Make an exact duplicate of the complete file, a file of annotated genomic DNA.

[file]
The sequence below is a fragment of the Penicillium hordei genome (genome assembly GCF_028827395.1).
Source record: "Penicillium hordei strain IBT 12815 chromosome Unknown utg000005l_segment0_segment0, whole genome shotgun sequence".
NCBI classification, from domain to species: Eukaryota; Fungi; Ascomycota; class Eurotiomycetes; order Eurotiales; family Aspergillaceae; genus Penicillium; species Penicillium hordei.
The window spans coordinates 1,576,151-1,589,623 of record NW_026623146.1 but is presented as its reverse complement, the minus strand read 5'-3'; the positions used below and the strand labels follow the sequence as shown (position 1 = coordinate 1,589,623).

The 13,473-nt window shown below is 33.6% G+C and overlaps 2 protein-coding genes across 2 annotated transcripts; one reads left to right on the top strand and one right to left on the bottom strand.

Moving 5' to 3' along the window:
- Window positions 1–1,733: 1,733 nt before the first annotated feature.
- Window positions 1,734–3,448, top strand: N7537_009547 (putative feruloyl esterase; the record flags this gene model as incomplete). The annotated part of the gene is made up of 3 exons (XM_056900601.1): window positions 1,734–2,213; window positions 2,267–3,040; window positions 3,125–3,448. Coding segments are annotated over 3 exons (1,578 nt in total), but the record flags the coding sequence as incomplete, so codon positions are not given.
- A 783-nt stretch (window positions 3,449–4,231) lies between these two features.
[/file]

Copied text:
The sequence below is a fragment of the Penicillium hordei genome (genome assembly GCF_028827395.1).
Source record: "Penicillium hordei strain IBT 12815 chromosome Unknown utg000005l_segment0_segment0, whole genome shotgun sequence".
NCBI classification, from domain to species: Eukaryota; Fungi; Ascomycota; class Eurotiomycetes; order Eurotiales; family Aspergillaceae; genus Penicillium; species Penicillium hordei.
The window spans coordinates 1,576,151-1,589,623 of record NW_026623146.1 but is presented as its reverse complement, the minus strand read 5'-3'; the positions used below and the strand labels follow the sequence as shown (position 1 = coordinate 1,589,623).

The 13,473-nt window shown below is 33.6% G+C and overlaps 2 protein-coding genes across 2 annotated transcripts; one reads left to right on the top strand and one right to left on the bottom strand.

Moving 5' to 3' along the window:
- Window positions 1–1,733: 1,733 nt before the first annotated feature.
- Window positions 1,734–3,448, top strand: N7537_009547 (putative feruloyl esterase; the record flags this gene model as incomplete). The annotated part of the gene is made up of 3 exons (XM_056900601.1): window positions 1,734–2,213; window positions 2,267–3,040; window positions 3,125–3,448. Coding segments are annotated over 3 exons (1,578 nt in total), but the record flags the coding sequence as incomplete, so codon positions are not given.
- A 783-nt stretch (window positions 3,449–4,231) lies between these two features.